12 December 2023

On the evening of November 14, an enthusiastic gathering convened at Munkkällaren in Linköping for the Centre for Medical Humanities and Bioethics' (CMHB) third scientific salon. With the theme "The Future of Women's Health," over 30 invited guests participated in an evening of inspiration, networking, and discussions about future possibilities.

Panel discussion during scientific salon
The panel discussed participation and representation in care, as well as how care can be improved to include different groups. Jenny Widén

At a scientific salon, the panel briefly shares their perspectives on the current theme, followed by a conversation between the panelists and the guests. In a time that demands quick responses, the scientific salon provides a space for reflection from various perspectives.

This year's theme and speakers

This year's focus centered on women's health, a topic that has been intensively debated in politics, media, and academia in recent years. Issues related to a lack of knowledge about specific diseases and injuries in women, who gets a voice and can make their opinions heard, and how new technology can lead to improved healthcare were prominent in the evening's discussions.

A diverse panel of speakers from authorities, research funders, and researchers shared their perspectives and insights. The panel included:

  • Tobias Ekenlie, Head of division, Women and Child's Health, Region Östergötland
  • Nadja Fagrell Trygg, Senior research officer, Forte
  • Lisa Guntram, Associate professor, Technology and Social Change, and Centre for Medical Humanities and Bioethics, LiU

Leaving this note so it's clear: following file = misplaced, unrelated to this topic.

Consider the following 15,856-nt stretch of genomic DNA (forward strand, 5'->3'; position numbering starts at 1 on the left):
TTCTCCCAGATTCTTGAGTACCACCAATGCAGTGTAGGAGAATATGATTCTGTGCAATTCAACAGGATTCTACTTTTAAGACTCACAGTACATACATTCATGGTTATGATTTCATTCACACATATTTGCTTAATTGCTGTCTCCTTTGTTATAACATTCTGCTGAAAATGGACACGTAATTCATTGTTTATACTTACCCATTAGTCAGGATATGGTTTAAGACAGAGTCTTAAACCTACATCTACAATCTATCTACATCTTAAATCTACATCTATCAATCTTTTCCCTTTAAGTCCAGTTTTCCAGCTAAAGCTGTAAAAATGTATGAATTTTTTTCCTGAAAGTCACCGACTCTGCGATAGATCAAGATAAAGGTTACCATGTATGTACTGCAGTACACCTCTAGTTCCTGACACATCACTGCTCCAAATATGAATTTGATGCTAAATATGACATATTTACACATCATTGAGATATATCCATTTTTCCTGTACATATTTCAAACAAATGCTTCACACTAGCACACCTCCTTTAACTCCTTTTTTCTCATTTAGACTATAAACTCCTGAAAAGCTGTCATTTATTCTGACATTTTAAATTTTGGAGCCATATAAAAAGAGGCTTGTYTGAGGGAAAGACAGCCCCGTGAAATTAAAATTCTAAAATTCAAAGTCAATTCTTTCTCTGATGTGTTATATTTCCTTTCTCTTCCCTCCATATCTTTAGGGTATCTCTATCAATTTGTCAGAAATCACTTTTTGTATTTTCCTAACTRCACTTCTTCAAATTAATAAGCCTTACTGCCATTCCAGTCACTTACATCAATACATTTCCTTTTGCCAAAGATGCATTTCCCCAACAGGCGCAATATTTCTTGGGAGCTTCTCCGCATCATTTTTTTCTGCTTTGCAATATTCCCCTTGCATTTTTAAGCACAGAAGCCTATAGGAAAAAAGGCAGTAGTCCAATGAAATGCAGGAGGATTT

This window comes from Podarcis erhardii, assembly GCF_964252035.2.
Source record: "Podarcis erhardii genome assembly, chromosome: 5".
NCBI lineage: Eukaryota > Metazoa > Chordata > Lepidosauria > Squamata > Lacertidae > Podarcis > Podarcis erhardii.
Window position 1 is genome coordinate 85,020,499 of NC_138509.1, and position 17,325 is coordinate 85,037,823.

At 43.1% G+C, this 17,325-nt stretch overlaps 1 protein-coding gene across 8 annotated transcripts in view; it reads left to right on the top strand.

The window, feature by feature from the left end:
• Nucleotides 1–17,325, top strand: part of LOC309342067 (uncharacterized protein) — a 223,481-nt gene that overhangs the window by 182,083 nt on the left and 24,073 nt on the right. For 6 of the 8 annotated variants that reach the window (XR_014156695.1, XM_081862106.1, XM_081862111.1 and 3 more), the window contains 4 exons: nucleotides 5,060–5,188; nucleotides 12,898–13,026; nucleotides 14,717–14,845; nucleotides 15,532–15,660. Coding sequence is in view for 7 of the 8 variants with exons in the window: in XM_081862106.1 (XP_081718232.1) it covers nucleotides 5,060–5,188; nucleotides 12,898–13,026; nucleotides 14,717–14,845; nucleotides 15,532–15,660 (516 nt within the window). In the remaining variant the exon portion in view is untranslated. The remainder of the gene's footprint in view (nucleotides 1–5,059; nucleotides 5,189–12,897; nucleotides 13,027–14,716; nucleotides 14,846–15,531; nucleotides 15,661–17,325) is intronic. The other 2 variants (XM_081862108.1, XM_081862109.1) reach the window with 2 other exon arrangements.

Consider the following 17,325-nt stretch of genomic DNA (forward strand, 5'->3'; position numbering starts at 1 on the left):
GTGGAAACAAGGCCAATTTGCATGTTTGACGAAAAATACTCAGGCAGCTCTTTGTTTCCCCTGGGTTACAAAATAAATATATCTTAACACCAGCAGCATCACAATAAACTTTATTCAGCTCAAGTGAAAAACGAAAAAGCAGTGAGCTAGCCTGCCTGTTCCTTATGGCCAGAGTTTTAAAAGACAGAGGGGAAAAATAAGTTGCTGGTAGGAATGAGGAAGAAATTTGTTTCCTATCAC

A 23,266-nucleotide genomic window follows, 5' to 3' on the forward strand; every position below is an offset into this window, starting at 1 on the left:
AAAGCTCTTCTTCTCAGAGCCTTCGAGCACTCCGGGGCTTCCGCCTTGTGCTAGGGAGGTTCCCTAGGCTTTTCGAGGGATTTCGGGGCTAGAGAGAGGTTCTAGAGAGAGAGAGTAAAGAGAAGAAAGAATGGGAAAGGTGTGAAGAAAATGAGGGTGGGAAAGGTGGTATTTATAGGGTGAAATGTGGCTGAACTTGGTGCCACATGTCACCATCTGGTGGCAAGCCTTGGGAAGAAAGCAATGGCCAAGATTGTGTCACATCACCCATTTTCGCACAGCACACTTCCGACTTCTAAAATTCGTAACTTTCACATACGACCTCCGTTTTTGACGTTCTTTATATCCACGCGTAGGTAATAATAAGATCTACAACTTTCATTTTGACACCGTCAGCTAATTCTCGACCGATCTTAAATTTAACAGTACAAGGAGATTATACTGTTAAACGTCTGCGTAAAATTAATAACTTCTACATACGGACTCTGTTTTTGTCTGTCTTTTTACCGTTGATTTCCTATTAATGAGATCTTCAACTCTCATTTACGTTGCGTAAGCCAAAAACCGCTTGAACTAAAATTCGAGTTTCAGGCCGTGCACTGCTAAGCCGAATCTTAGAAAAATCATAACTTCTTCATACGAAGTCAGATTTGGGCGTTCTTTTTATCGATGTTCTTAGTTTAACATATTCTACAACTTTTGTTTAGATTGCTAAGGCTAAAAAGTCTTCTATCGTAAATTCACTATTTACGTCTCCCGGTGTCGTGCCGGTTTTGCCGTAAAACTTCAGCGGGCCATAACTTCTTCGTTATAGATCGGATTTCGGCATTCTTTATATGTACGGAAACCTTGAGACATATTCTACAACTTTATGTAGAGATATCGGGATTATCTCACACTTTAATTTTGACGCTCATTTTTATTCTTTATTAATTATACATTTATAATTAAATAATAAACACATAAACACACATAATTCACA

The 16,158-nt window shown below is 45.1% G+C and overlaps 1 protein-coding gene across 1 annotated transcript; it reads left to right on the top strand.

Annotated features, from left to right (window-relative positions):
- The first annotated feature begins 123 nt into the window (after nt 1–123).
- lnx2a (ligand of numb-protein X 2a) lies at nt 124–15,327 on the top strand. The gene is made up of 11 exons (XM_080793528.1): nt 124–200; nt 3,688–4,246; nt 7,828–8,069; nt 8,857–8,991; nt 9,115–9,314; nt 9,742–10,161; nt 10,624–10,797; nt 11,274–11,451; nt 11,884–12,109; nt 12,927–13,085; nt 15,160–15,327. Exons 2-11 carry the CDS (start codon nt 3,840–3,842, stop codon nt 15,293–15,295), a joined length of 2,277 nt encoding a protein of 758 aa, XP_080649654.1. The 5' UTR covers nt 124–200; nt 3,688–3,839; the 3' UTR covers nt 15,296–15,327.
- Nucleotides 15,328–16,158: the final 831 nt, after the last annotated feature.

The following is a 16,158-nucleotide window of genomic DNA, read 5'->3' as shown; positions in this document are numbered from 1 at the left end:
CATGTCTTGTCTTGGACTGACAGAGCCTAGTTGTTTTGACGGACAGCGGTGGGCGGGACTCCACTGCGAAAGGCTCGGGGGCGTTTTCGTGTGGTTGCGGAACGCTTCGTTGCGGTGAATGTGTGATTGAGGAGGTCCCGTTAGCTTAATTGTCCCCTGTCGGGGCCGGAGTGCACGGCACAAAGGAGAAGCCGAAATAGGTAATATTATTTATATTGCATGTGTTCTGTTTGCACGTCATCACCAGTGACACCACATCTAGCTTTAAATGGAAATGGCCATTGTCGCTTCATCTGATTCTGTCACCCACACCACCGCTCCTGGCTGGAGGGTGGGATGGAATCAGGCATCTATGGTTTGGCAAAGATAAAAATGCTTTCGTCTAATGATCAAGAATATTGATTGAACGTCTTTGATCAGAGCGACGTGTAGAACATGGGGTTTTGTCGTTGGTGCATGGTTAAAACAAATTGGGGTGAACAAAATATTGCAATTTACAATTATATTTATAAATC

• Anna Spångeus, Senior associate professor and Chief physician, Department of Health, Medicine and Caring Sciences, LiU, and MEGA Clinic, Region Östergötland
  • Susanne Åhlund, Chief Midwifery Officer, Investigator, National Board of Health and Welfare
  • Moderator: Kristin Zeiler, Professor, Technology and Social Change, and Centre for Medical Humanities and Bioethics, LiU

The panelists had only eight minutes each to present their perspectives, but they succeeded in conveying the essence of their messages. Portrait of Ann JosefssonAnn Josefsson found insights during the evening. Photo credit Jenny Widén Ann Josefsson, Professor and Chief Physician at the Women's Clinic, University Hospital in Linköping, found insights in one of the ongoing research projects presented:
– I was impressed by Anna Spångeus's research project, which addresses how few women receive adequate treatment for osteoporosis. Therefore, her project is incredibly important and exciting. How can these needs be highlighted?

Panel discussion on challenges and opportunities

The panel discussion included reflections on who gets to voice their opinions in healthcare and how healthcare can be improved to include different groups, even in research. Lisa Guntram, researcher and coordinator at CMHB, emphasised the need for broader perspectives:

We need interdisciplinary approaches to reflect on what is allowed and not allowed to be heard in research.
Collaboration and dialogue between the research community, clinics, regions, and authorities were highlighted as crucial to addressing challenges and creating opportunities in women's health.

Portrait of Gun RingGun Ring emphasised the evening's perspective on age. Photo credit Jenny Widén Gun Ring, Chair of the Osteoporosis Association in Östergötland, emphasised one of the evening's cross-cutting perspectives on age:
– It was very interesting to see how research is conducted on women's health, from young women with childbirth and childbirth injuries to older women. The evening provided a comprehensive perspective from young to old women.

In conclusion, the evening reflected an open discussion about women's health, today and tomorrow. Participants gained insights from various perspectives, and the conversation focused on challenges and opportunities that require continued attention and, above all, collaboration for the health of all women.

 

Previous scientific salons with CMHB

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